The use of plants on building façade gives an essential contribution to improving sustainability of the built environment. Using them as an architectural feature that upgrades façade is ecologically and aesthetically accepted. Plants when properly used on building façade in our design, would led to an energy conscious design approach that would prevent the deterioration of natural environment in the densely populated urban areas (Krushe et al., 1982).

The advantage of green façade is not only limited to environment and nature but, also help in lowering the operating cost for buildings in long term. It also helps in moderation of the micro climate of a given area when use in larger area, because of the additional layer of vegetation on the building facades of the area. In this case, the vegetation serves as dust filter, as humidifier and also generates cold air, therefore, promoting human health (Sheweka et al.)

2. Literature Review

2.1. Typologies of Green Façade

Green façade can simply be described the vertical integration of planting system on the façade of building or any other structure, the plants may be rooted in the ground or in planter boxes at different levels of the façade as shown in figure 1 (Suleiman, 2013). There are two different typology of green façade that are available until now namely; the one with plants rooted into the soil and that with plants rooted in an artificial substrate at grade as shown in figure 2. (Mir, M. A. 2011)

Figure 1. Showing the difference between a conventional wall facade and a green façade (Suleiman, 2013).

Figure 2. Showing two different typologies of green façade (Mir, M. A. 2011).

2.2. Plants Planted into the Soil

In this typology the plants are planted on the ground, their roots are in natural ground, and they grow from the ground against the wall. In this category watering system is not required because; they tap their water from the natural source i.e. rain water and ground water, it take a long time for this type of green to cover the surface of the wall. This category can also be divided into two; self-climbing (directly on wall) and the one with supporting structure (indirectly on the wall), as shown in figure 3 (Mir, M. A. 2011).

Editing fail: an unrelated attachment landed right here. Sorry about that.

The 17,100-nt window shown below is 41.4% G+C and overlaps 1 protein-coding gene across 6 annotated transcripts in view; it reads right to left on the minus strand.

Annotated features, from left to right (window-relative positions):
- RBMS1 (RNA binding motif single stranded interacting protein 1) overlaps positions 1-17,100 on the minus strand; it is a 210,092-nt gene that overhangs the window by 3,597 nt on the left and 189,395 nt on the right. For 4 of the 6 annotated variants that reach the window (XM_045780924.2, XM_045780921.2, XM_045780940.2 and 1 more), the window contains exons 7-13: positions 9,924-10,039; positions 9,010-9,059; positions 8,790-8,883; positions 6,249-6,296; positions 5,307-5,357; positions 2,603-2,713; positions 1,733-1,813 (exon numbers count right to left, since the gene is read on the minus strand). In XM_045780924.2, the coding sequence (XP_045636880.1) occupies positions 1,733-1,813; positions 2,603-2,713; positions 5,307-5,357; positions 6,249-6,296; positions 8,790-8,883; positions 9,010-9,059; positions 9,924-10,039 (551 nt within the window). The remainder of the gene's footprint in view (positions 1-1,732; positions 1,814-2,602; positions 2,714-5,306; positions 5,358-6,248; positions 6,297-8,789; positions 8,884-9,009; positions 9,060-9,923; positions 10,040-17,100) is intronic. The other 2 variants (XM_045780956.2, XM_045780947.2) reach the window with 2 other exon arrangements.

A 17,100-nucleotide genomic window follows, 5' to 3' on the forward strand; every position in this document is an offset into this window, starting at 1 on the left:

The sticky root structure of some plants enables them to attach directly on the façade, covering the whole surface. The type of plants species used will determine how efficiently façade would be covered and how long will it take, and how many plants should be used at what intervals. Some plants species doesn’t have the sticky root structure to attach them to the façade directly, thus, they require supportive structure to grow and cover the façade as shown in figure 4 (Mir, M. A. 2011).

Figure 3. Shows the type of green façade in which the plants are rooted into the ground; use of self-climbing plants, a) directly on wall, b) with supporting structure (Mir, M. A. 2011).

Figure 4. Showing a typical example of supportive structure for plants with non-sticky root structures (

2.3. Plants Planted in Planter Box

In this typology, as the name implies, the plants are planted in planter boxes. The planter boxes are placed either at the bottom of the façade (figure 5a and b) or on roof top, or at the bottom of each floor (figure. 5c). This category requires a continuous watering system because; the roots of the plants are not directly on natural ground. It also requires a long period to cover the surface of the wall, unless in the case of figure 4c where the planter boxes are placed at the bottom of each floor. This category can also be sub divided into two; plants directly on the wall and indirectly on the walls (on supporting structure) figure 5b and c.

Figure 5. a) Showing planter box at the bottom with plants directly on the wall, b) planter box at the bottom with plants on supporting structure, c) planter box at the bottom of floors with plants of supporting structure (Mir, M. A. 2011).

2.4. Importance of Greenery on Built Environment

The rate at which urban areas are developing leaves less available space for greening. Major councils in the city of Sydney accept façade greening as space as part of planning process (Mark, 2011). This shows the importance of green areas in urban areas where urbanization is growing fast.